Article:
Diabetic Cyborg Life: A New Way of Living for the Now
During the last few weeks I managed to get my sleep patterns back to a somewhat normal schedule of around 4 am to 6 pm. This was done just out of my want to be conscious when the sun is out I guess. Honestly, I don’t realty know why I decided to get my circadian rhythm back to a somewhat “normal” state. I will just have to wait and see if the new hours are able to stick and work for me.
Speaking things into truth is often something I do to help me cope with life. Living for the now is how I try to live now after reading some Alan Watts and post some Buddhist thoughts daily for the last month or so. In the past, I always had the thought that events and my actions would make more sense later, and I always made plans for the next three or four months. That habit was from college and planning each year a semester at a time.
That frame of reference just made sense then, but afterwards things can get messy when you have no structured job or plan for your life. This kind of thing falls apart completely when mental or physical health are involve. My multiple sclerosis, or MS, diagnosis and the precipitous drop in the state of my mental wellbeing. The depressive state I was in did not allow me to think about anything but the now and how much life I just had robbed from me by a disease that I never really knew existed.
My type-one diabetes demands that I know what my blood glucose, or BG, is now to try to keep in the preferred range on seventh and one hundred and eighty milligrams per deciliter. That task is going well as my recent reports from Medtronic Carelink show my “time in range” is one hundred percent for the last two weeks consistently. That fight is much easier now since I cut down on the carbs I eat.
Now, I am left with two illnesses that demand I live and know the now much more than any plans for my immediate future. That leaves the coming month more in question than they were previously. The study of Buddhism and the Watts readings changed my views on a lot of issues of life. Finding that living in the now appeals to me greatly with my illnesses.
A need to not focus so much on the future and always building my hopes and efforts to achieve something far off or challenging is vital for my life now. Living a sustainable and repeatable system for living is how I approach everyday now. Whereas, before my system of living was to build toward an eventual hope or achievement I decided I need to reach.
I never like the to say it was a “goal” because I often see people fall short and feel crushed from not reaching their “goals.” If I failed to reach an ultimate expectation or accomplishment, I just felt better about it. That is odd, yes, but that is just how I always thought about things I wanted in life. Now, I must live in and for the now and embrace the reality good and bad as it comes.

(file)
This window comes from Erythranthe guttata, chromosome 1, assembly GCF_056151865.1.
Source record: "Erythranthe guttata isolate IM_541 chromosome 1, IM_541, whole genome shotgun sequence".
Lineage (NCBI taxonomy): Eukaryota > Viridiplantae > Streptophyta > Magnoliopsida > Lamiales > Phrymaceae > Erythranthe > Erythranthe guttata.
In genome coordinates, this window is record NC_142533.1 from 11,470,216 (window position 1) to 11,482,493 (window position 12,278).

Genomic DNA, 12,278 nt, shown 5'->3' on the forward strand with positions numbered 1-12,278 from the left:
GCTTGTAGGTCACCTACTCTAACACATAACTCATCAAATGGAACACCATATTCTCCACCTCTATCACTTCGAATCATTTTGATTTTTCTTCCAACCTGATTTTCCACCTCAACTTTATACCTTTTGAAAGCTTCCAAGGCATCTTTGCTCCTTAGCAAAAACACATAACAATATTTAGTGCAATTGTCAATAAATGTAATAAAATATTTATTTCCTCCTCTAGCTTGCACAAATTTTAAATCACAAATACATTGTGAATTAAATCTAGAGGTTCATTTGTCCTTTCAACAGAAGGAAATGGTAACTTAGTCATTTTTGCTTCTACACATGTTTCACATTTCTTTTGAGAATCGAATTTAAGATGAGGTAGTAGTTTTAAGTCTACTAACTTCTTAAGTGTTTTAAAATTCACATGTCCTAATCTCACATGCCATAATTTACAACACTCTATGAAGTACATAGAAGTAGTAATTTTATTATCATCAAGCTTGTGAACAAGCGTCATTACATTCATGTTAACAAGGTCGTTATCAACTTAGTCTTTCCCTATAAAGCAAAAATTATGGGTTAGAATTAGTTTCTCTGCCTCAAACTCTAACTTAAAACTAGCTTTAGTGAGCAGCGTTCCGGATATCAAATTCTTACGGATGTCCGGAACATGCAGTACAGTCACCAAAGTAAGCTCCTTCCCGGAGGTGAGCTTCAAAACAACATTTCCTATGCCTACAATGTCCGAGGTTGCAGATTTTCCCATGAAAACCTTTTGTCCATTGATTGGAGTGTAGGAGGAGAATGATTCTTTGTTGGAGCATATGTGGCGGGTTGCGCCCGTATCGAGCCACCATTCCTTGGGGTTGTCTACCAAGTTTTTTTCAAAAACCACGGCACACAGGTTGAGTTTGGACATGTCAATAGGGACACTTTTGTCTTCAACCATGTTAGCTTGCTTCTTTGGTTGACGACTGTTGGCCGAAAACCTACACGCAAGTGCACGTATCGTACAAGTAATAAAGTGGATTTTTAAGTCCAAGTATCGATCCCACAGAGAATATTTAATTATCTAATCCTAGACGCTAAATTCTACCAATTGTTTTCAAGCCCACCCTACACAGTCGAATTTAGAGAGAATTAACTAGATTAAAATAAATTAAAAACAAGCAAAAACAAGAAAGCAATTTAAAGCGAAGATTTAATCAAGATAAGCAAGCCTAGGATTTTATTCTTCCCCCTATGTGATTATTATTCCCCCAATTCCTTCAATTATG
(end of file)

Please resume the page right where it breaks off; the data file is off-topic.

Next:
Living in the now gives everyday a sense of new feelings and sensations since I am aware of the now instead of planning and hoping for the future. Be like a willow that gives and springs back after being hit and not like the pine that is brittle and breaks. This kind of thinking is something I learned from the Watts book The Wisdom of Insecurity: A Message for an Age of Anxiety. That path of thought does give my life that opportunity to feel new sensations and new emotions that were overlooked and denied previously.
The new thinking of Watts and the Buddhist approach of living in the now appeal me more than it would have when I was all about planning months at a time. This type of thought was the opposite of what I did then and now thanks to illness and circumstances I value the insight. The idea that all these new feelings that Watts speaks about in Wisdom shows that to him living a new model of approaching life changes us and out senses entirely. The book does not give any guarantee of grandeur but I feel a shot at warding off depression itself makes it worth the effort to try it.
How all this connects to my health and life, I guess, is just an odd coincidence. The type-one diabetes I have and the pump make it so that I am in a constant state needing to know the current state of my body. The MS made it so that I can’t plan for decades in the future, if I ever could’ve before, and to think now and not later.
Both diseases make for a prefect recipe to turn even a life long deist to look in to Buddhism and Zen to maintain a non-depressive view of life. I am an optimist by nature, so does that conflict with living for the now? An unrealistic one yes, but I am one that just thinks that good, hope, and kindness to everyone is how to live.
One of my favorite Medium writers Jessica Wildfire posted a piece that strikes much the same tone as my new way of living.
Her post How to Stop Caring So Much shows how that not analyzing and trying so hard to maximize your life and just start living it can truly make us a much happier person. She says that thinking too much about your life can cost you the ability to perform and create.
I responded with:
Thank you Jessica for this call to the now! I recently realized after some study of Zen Buddhism and Alan Watts that living the moment is so a much richer life that stops all anxiety and depression about the past and the future. It was long and hard process, but I think your call to stop caring so much shows the beauty that I found myself. My study and change in caring so much about all but the now makes my life a fuller richer life.
This interaction just helped me see that my new wave of thinking was dead on and I needed to just embrace what I already thought about my life.
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